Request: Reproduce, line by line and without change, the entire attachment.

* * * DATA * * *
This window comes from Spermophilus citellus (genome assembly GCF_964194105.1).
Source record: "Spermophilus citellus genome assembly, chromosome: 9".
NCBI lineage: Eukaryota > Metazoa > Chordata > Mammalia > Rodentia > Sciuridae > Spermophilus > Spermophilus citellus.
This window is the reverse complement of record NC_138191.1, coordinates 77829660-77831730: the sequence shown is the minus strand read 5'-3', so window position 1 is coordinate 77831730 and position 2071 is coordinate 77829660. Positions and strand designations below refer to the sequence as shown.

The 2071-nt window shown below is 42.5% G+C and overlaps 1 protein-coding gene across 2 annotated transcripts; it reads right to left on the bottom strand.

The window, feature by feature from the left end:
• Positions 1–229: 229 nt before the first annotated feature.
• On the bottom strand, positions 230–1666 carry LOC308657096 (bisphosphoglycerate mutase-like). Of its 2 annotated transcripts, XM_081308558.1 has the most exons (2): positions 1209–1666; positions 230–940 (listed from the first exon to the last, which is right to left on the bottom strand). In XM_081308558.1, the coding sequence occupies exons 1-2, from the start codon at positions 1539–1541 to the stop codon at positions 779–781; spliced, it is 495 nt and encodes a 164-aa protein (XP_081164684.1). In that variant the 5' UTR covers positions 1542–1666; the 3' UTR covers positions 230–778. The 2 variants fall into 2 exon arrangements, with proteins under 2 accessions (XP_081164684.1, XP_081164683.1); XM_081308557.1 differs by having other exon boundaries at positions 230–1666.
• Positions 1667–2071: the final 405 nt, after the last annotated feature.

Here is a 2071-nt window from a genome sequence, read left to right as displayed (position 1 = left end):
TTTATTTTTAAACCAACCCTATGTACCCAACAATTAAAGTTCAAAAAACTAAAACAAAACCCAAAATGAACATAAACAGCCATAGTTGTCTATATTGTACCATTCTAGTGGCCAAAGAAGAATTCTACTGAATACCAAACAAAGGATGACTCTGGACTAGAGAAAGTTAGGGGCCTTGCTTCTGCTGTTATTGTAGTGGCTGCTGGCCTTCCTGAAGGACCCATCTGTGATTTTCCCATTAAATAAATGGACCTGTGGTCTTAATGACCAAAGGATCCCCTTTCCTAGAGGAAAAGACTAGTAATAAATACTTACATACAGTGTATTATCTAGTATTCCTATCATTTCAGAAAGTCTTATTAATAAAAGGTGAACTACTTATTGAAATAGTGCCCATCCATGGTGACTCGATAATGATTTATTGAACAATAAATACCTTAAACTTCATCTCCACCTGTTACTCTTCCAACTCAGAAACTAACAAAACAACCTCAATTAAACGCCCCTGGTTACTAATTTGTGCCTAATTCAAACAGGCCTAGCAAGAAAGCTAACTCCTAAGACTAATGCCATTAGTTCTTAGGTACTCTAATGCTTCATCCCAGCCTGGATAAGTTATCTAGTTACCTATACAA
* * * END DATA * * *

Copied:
This window comes from Spermophilus citellus (genome assembly GCF_964194105.1).
Source record: "Spermophilus citellus genome assembly, chromosome: 9".
NCBI lineage: Eukaryota > Metazoa > Chordata > Mammalia > Rodentia > Sciuridae > Spermophilus > Spermophilus citellus.
This window is the reverse complement of record NC_138191.1, coordinates 77829660-77831730: the sequence shown is the minus strand read 5'-3', so window position 1 is coordinate 77831730 and position 2071 is coordinate 77829660. Positions and strand designations below refer to the sequence as shown.

The 2071-nt window shown below is 42.5% G+C and overlaps 1 protein-coding gene across 2 annotated transcripts; it reads right to left on the bottom strand.

The window, feature by feature from the left end:
• Positions 1–229: 229 nt before the first annotated feature.
• On the bottom strand, positions 230–1666 carry LOC308657096 (bisphosphoglycerate mutase-like). Of its 2 annotated transcripts, XM_081308558.1 has the most exons (2): positions 1209–1666; positions 230–940 (listed from the first exon to the last, which is right to left on the bottom strand). In XM_081308558.1, the coding sequence occupies exons 1-2, from the start codon at positions 1539–1541 to the stop codon at positions 779–781; spliced, it is 495 nt and encodes a 164-aa protein (XP_081164684.1). In that variant the 5' UTR covers positions 1542–1666; the 3' UTR covers positions 230–778. The 2 variants fall into 2 exon arrangements, with proteins under 2 accessions (XP_081164684.1, XP_081164683.1); XM_081308557.1 differs by having other exon boundaries at positions 230–1666.
• Positions 1667–2071: the final 405 nt, after the last annotated feature.

Here is a 2071-nt window from a genome sequence, read left to right as displayed (position 1 = left end):
TTTATTTTTAAACCAACCCTATGTACCCAACAATTAAAGTTCAAAAAACTAAAACAAAACCCAAAATGAACATAAACAGCCATAGTTGTCTATATTGTACCATTCTAGTGGCCAAAGAAGAATTCTACTGAATACCAAACAAAGGATGACTCTGGACTAGAGAAAGTTAGGGGCCTTGCTTCTGCTGTTATTGTAGTGGCTGCTGGCCTTCCTGAAGGACCCATCTGTGATTTTCCCATTAAATAAATGGACCTGTGGTCTTAATGACCAAAGGATCCCCTTTCCTAGAGGAAAAGACTAGTAATAAATACTTACATACAGTGTATTATCTAGTATTCCTATCATTTCAGAAAGTCTTATTAATAAAAGGTGAACTACTTATTGAAATAGTGCCCATCCATGGTGACTCGATAATGATTTATTGAACAATAAATACCTTAAACTTCATCTCCACCTGTTACTCTTCCAACTCAGAAACTAACAAAACAACCTCAATTAAACGCCCCTGGTTACTAATTTGTGCCTAATTCAAACAGGCCTAGCAAGAAAGCTAACTCCTAAGACTAATGCCATTAGTTCTTAGGTACTCTAATGCTTCATCCCAGCCTGGATAAGTTATCTAGTTACCTATACAA